Yeah I know there have been a few Power Stone write ups in the past, but here I am jumping on the band wagon anyway.

Power Stone fics that partially inspired me to start this were Blades in Motion and Power Stone, a novelization. They're great reads, I recommend them….

Take note, this is set in an UN earth, the Power Stone world, so it's a world with it's own history. Mostly a mirror version of our own, with a few alterations. Hope you enjoy...


-

The narrow passage between the United States and Russia was almost completely clogged with ice so trade and merchants ships had to so miles around it to the south but as the summer came, the ice thawed a bit allowing passage through the north. As this cut a good hundred miles or two off their journey a Russian marine ship began slowly negotiating it's way westward.

None of them expected the trip to be memorable and discipline on board was lax. So lax in fact they barley even noticed the ship wreck until it was nearly brushing by their bow. The helmsman was the one who spotted it first and quickly brought the ship hard to starboard. As they slowly sailed past, most of the crew arrived on deck to watch it. Half of it was sunk into a hunk of ice and what lay above the water in ruins. Even from this distance and surrounded by fog they could see it was an old style ship. A galleon in fact, unused since the late 17th century. That in itself was not uncommon. This pass had claimed many vessels over the years. What set this aside from any other shipwreck was the fact it was recent. Sailors could tell a recent shipwreck from an old one just by looking at it. The smell of gunpowder from the vessels canyons was still pungent in the air. Whatever had happened to this ship had been done within the last day or two. The breaks in the hull and masts had come from inside, the wreckage blown out into the sea.

What puzzled the captain most about this strange wreck was it's age. Galleons hadn't been used for at least a hundred years, they were extremely outdated.

"Do we investigate sir?" The first mate asked as the captain watched the wreck from the deck. Pieces of it were scattered across the water in fragments.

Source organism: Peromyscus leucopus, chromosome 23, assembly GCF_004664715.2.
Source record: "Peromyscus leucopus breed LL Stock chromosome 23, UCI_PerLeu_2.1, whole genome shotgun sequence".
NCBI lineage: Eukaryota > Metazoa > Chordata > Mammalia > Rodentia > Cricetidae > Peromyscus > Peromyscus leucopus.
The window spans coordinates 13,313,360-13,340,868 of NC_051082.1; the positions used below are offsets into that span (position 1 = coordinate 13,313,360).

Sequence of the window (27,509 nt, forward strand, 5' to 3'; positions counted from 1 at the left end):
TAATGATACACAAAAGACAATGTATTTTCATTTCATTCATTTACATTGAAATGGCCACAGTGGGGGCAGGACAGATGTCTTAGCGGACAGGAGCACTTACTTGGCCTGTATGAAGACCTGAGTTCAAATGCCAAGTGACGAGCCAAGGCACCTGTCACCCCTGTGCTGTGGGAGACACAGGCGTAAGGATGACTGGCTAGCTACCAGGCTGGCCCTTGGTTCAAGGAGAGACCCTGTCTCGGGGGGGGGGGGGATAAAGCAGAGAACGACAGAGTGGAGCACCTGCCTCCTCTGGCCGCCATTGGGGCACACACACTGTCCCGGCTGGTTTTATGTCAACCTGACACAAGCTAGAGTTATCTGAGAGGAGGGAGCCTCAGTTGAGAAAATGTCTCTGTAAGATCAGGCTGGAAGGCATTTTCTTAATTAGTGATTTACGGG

"No." The captain replied. "If we sail too close we'll strike that iceberg. Besides, we're in international waters so it's not our problem. I'll just report it to the Americans when we reach port."

"Aye sir."

Suddenly and without warning there was a loud clanking sound as metal hit metal and their ship vibrated slightly. And then again, a loud succession each one growing louder than the last.

"Have we hit some ice?" The captain asked looking out from one of the windows as the ship shock again. "You, Gibson, see what that is." He shouted, jabbing his hand in the direction of the nearest member of the crew

"Aye Aye sir." The man grumbled going over to the side and looking over the edge. In that instant a metal claw came flying up over the edge of the ship, clamping itself around the man's waist. Startled, the seaman staggered backwards and the motion pulled the figure the claw was attached to onboard. Long grey hair hung around the ragged old face like seaweed, his skin nearly completely white from the cold. The man only had one eye an empty socket where the left should be. Half of the right arm was gone, replaced by complete metal from the elbow down. Instead of a replacement hand, a large metallic hinged claw lanced out and down. It looked like a terrific burden but the old man hauled it around with ease. His clothes were waterlogged and some of them torn, his coat ripped along the left hand side and a thick brown leather foot missing from his foot. Spread over the light blue lips was a thick scowl, that single eye red from irritation and forced into the features in a look of supreme anger and hate. It looked like a spirit rising from the depths with a body like that.

Once his feet were squarely on deck, the castaway whipped his arm back tossing the sailor in his grasp backwards and overboard. There was a short scream before a splash and then utter silence. Using his one hand he wrung the mariners hat he was holding out and placed it on the top of his head.

"Falcon." The old man scowled angrily, ate burning on his face. "This isn't over Englishman, mark my words!"